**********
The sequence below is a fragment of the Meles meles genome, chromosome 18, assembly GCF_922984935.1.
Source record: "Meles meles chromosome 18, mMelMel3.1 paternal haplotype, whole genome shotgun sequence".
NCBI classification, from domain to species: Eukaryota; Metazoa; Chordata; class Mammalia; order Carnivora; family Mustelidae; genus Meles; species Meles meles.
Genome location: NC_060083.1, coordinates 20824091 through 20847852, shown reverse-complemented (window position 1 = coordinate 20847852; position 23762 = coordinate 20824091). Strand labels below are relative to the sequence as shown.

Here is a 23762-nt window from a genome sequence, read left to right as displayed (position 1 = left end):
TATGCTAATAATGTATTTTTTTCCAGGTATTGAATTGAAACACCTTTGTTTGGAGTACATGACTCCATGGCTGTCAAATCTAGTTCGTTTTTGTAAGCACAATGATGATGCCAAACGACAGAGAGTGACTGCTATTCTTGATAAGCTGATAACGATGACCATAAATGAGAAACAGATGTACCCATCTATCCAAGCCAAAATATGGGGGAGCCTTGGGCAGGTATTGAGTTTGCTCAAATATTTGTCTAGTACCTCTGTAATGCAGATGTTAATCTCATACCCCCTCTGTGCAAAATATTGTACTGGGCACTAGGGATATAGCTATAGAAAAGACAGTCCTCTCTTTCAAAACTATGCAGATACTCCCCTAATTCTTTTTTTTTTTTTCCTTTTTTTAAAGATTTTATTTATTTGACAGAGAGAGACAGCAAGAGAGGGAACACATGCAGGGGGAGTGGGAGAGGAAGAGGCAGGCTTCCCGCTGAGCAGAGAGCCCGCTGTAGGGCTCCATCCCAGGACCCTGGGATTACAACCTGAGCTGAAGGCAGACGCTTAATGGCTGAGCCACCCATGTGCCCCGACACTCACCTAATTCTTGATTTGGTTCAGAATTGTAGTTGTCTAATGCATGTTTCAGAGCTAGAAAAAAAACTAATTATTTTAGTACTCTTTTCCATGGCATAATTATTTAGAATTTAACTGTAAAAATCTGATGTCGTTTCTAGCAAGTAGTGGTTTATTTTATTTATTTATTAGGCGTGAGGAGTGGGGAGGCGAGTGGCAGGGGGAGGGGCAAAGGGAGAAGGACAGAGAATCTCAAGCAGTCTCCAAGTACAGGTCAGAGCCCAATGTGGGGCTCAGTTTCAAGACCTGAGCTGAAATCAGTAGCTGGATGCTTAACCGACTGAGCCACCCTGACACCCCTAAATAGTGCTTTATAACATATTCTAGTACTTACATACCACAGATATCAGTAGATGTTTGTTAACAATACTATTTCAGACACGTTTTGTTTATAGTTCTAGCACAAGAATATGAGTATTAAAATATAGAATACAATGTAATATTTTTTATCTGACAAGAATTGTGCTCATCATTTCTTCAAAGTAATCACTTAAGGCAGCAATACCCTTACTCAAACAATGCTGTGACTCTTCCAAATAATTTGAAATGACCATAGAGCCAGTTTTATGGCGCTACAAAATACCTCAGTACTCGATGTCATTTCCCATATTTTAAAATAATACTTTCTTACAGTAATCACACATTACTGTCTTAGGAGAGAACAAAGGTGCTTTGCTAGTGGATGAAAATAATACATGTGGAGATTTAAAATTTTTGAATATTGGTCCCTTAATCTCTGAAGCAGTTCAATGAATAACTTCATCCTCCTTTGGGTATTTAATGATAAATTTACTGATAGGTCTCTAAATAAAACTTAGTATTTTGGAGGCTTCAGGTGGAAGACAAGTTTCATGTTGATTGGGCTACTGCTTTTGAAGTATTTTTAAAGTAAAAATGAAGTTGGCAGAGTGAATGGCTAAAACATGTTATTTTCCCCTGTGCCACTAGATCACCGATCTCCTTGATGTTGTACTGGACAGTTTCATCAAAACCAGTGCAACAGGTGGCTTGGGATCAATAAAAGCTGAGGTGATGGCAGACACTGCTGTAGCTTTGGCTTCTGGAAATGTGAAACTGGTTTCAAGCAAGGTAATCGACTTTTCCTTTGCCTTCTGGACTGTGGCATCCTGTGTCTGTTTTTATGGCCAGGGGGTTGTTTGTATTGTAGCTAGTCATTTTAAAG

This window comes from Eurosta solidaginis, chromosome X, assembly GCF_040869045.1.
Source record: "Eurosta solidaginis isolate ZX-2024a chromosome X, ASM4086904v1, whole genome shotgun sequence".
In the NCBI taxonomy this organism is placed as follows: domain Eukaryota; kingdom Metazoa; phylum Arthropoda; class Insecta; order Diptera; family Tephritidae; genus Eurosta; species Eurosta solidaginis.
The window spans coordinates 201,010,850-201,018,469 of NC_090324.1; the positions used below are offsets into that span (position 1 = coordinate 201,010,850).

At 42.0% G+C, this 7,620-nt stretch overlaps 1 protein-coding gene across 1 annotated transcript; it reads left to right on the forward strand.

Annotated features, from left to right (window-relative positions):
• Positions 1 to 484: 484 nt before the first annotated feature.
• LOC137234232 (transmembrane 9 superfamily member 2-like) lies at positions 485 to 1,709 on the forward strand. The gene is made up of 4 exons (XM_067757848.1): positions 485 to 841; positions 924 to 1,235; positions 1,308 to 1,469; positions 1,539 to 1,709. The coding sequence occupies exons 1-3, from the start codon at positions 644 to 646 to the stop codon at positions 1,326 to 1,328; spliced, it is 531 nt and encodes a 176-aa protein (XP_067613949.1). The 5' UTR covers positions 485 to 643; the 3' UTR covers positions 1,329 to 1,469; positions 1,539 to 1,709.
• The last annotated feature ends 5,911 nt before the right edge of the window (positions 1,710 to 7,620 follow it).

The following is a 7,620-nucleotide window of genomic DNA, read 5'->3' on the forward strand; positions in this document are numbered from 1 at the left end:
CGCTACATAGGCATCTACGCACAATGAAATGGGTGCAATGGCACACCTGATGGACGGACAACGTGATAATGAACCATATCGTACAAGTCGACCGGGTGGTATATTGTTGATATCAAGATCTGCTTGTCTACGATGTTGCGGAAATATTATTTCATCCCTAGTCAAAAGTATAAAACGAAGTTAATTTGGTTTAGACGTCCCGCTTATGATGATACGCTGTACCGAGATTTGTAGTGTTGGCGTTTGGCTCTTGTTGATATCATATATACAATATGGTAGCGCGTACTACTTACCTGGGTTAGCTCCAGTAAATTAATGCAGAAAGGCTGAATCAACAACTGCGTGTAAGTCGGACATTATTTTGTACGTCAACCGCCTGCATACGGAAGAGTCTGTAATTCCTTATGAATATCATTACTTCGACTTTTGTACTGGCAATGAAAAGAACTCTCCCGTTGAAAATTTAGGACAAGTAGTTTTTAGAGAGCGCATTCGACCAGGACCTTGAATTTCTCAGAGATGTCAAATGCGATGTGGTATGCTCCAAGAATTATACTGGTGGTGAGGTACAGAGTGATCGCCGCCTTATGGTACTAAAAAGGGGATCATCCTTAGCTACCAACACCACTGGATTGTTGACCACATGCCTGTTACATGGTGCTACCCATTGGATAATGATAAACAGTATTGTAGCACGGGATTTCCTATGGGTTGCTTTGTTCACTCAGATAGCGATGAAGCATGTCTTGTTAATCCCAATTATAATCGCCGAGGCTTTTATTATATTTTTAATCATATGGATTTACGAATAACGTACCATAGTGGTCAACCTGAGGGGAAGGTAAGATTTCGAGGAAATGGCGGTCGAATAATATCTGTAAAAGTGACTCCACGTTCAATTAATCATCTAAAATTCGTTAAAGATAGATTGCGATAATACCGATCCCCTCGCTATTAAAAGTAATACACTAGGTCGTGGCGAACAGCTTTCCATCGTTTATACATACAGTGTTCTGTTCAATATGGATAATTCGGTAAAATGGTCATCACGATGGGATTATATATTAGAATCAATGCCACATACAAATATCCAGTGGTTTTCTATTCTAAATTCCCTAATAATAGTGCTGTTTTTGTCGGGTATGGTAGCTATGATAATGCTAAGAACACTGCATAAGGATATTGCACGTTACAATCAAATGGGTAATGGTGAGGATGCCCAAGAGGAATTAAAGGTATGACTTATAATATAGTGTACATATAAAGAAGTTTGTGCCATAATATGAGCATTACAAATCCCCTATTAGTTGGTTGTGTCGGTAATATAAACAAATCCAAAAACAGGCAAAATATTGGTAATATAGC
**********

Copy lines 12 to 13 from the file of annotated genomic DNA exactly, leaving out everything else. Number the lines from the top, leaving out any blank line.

Annotated features, from left to right (window-relative positions):
• Positions 1 to 484: 484 nt before the first annotated feature.